The Actress and I were supposed to go next to the Pagoda of 10,000 Buddhas, but we decided to skip it. The Actress already saw way too much temple-y stuff and she said she’s experienced enough Buddhism for the day. I, on the other hand, still had a conference call at work scheduled in the afternoon so we definitely had to go. We left Kek Lok Si Temple before lunch time and went back to the hostel.
I am also wondering how Minnie Mouse found her way in a Buddhist temple.
While I was in the middle of my conference call, The Actress was busy researching what else we could do that afternoon so as not to waste our last day in Penang. After browsing through countless websites, she suggested that we visit the Hin Bus Depot Art Center, which is located at Jalan Gurdwara. It was fine with me since we really didn’t cram so many activities for our final day in Penang.
Inside the Hin Bus Depot Art Center
The Actress and I were on the streets again by late afternoon and we made our way to Hin Bus Depot by foot. You can definitely take a cab or a bus going there if you don’t feel like walking. However, since the sun was about to set in a few hours and the temperature has already went down considerably, we decided to just skip the transportation vehicles and see what interesting sights and people we could still chance upon before arriving at our destination. We did encounter a handful and we even got lost momentarily. Bahaha!
Murals from Ernest Zacharevi’cs first art exhibition in Penang still stand to this day.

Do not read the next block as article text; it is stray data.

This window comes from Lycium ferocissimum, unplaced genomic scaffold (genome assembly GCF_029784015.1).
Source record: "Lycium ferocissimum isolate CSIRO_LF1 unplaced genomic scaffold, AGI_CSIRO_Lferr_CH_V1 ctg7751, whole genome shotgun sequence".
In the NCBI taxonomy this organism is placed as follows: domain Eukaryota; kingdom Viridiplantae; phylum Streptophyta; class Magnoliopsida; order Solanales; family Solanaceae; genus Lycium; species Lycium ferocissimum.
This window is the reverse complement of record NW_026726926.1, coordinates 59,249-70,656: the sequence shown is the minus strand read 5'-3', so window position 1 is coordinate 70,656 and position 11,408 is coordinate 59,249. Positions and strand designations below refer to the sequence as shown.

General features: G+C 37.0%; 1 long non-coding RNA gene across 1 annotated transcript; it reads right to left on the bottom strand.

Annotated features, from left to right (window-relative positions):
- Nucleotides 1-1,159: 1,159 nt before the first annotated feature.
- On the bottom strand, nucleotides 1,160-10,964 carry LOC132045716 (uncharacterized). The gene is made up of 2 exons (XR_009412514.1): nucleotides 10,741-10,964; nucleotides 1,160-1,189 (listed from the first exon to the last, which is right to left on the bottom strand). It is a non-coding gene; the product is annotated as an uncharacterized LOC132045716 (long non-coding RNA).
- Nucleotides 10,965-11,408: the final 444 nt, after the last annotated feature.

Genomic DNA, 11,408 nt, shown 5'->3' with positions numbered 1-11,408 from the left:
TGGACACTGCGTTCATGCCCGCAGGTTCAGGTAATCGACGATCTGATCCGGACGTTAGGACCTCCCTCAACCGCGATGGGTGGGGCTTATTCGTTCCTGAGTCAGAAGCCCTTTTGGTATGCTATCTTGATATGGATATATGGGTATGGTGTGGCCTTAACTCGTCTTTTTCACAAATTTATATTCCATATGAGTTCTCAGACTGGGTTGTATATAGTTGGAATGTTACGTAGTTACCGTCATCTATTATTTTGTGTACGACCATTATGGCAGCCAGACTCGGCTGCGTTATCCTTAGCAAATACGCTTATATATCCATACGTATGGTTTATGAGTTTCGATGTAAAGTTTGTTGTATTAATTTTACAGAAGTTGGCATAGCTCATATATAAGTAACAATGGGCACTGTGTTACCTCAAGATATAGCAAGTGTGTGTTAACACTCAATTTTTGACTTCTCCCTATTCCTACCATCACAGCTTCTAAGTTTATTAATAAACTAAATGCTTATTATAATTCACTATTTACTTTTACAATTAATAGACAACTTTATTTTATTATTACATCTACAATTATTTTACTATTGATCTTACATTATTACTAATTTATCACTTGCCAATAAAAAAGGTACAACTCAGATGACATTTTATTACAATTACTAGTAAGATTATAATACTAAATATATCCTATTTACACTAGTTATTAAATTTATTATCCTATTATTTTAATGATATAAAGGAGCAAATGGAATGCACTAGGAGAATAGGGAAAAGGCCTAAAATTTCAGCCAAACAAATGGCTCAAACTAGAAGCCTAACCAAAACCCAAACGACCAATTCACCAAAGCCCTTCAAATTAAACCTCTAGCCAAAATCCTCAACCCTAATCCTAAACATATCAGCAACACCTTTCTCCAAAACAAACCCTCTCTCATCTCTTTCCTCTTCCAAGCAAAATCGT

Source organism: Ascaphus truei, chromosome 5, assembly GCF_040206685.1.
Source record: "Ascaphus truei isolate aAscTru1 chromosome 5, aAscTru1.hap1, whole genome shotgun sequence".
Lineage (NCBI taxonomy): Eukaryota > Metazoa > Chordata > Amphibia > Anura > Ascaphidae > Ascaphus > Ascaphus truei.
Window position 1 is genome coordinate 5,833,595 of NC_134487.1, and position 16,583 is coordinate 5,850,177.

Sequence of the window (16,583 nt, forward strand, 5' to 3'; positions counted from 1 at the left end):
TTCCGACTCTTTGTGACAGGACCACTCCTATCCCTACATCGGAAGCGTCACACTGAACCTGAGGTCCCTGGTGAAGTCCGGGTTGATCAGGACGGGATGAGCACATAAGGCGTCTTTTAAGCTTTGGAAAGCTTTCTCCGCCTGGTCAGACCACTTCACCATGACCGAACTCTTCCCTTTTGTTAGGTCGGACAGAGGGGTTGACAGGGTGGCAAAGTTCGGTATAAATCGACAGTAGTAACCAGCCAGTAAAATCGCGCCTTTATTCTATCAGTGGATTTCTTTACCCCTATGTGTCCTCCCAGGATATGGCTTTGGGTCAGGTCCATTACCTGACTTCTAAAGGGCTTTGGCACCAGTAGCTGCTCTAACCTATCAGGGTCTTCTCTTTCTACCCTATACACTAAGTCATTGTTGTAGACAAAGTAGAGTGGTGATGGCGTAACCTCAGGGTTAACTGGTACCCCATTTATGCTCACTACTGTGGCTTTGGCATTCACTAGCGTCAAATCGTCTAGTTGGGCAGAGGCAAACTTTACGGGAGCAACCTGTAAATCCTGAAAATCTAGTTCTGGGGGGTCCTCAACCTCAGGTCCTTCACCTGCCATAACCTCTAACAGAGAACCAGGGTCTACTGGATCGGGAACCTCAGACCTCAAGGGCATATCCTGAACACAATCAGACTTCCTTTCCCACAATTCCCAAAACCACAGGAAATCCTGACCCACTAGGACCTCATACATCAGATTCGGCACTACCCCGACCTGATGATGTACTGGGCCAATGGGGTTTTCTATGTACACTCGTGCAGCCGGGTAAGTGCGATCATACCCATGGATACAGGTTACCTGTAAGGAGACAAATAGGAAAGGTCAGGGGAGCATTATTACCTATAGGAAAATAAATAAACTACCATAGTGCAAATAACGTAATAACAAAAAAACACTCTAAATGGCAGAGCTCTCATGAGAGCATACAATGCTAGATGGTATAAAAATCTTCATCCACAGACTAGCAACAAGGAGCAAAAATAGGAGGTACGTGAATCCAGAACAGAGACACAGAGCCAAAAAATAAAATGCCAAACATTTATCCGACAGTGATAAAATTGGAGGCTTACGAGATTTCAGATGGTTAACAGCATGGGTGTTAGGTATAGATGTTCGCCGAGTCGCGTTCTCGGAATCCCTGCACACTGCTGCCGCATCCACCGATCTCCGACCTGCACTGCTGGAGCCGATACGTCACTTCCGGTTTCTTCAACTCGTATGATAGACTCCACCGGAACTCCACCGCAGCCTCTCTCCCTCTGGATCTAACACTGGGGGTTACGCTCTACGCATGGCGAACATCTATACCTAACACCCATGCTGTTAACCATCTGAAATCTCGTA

Hin Bus Depot is an abandoned bus depot that has evolved (or rather, is still evolving) into a full-fledged art space. While there are permanent art pieces installed there like Ernest Zacharevic’s murals from his first exhibition in Penang, there are also some artworks that have already been discarded and replaced with new ones. How the Hin Bus Depot Art Center looked when we went there may be a whole lot different when you decide to pay it a visit, so do manage your expectations.
Rainbow. Just be cause it’s June and it’s pride month.
We didn’t see much that afternoon, and at the time, they were still setting up the place for an upcoming art exhibition. Unfortunately, The Actress and I will already be in Thailand when it opens. There’s also a café in the vicinity if you want your daily caffeine fix while checking out those beautiful artworks. We went around the area and took photos, and made our way back to the hostel to start packing our bags. Our next stop for this trip is Bangkok and that would be a 22-hour train ride from Butterworth. It’s time to get some much needed rest and figure out what would be our last meal in Malaysia.